4 US college instructors stabbed in China
text size

4 US college instructors stabbed in China

Nearly all images, discussion of incident have since been removed in China

One of the images which circulated on social media after the incident, when four Cornell College instructors were allegedly stabbed while visiting a sister university in Jilin province, China. (Photo: X)
One of the images which circulated on social media after the incident, when four Cornell College instructors were allegedly stabbed while visiting a sister university in Jilin province, China. (Photo: X)

JILIN - The United States State Department is monitoring the situation, after four instructors from an Iowa college were attacked in a park in the northeastern Chinese province of Jilin on Monday.

Cornell College President Jonathan Brand confirmed that the instructors were stabbed in a park in the province's Jilin city, home to Beihua University, which has a cooperative relationship with the private academy, Associated Press (AP) said on Tuesday.

None of the victims was in a life-threatening condition, according to Iowa Public Radio, quoting one of the instructor's family members in a report on Tuesday, which added that the four were recovering in a local hospital.

A State Department spokesperson said on Tuesday that the department is aware of reports of the incident, is monitoring the situation and has "no further comments at this time".

The motive for the attack is not clear. Videos and photos circulating on social media showed four injured foreigners lying on the ground, with police and bystanders nearby.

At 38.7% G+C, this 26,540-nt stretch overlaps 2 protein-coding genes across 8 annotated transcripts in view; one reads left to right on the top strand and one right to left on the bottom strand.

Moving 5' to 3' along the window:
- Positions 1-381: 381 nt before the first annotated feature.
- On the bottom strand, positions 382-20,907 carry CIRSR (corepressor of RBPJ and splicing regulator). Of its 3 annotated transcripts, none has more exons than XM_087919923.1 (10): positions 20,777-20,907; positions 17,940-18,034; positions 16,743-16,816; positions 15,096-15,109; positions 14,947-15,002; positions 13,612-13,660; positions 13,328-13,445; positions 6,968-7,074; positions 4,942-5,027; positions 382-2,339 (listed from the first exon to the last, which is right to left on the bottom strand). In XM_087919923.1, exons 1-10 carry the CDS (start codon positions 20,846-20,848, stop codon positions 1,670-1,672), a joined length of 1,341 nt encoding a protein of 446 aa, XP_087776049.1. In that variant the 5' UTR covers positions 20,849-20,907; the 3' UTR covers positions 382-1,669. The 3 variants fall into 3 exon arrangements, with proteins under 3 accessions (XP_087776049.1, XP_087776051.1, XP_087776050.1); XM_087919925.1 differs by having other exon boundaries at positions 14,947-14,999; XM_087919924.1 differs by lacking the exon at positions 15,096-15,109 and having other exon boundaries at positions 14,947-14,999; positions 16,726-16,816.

Nearly all the images and discussion of the incident have since been removed in China, where social media platforms are heavily censored.

The park where the stabbing is alleged to have occurred is 1 kilometre (just over half a mile) from government offices. An officer at the nearest police station said on Tuesday that he had "no comment" when asked about the incident.

Iowa Governor Kim Reynolds said in a post on X, former known as Twitter, that she was in contact with Iowa's federal delegation and the US State Department "in response to this horrifying attack".

Also on X, US Representative Mariannette Jane Miller-Meeks from Iowa said, "we are working through proper channels and requesting to speak with the US embassy on appropriate matters to ensure that the victims first receive quality care for their injuries and then get out of China in a medically feasible manner".

The incident occurred amid efforts by Beijing and Washington to ease tensions in their technological and ideological competition through cultural exchanges.

In November, Chinese President Xi Jinping said China was ready to invite 50,000 young Americans for exchanges and study in the country over the next five years.

The outreach followed an agreement between Xi and US President Joe Biden to promote expanded educational, student, youth, cultural, sports and business exchanges, reached during their summit in California last year.

Do you like the content of this article?
COMMENT (12)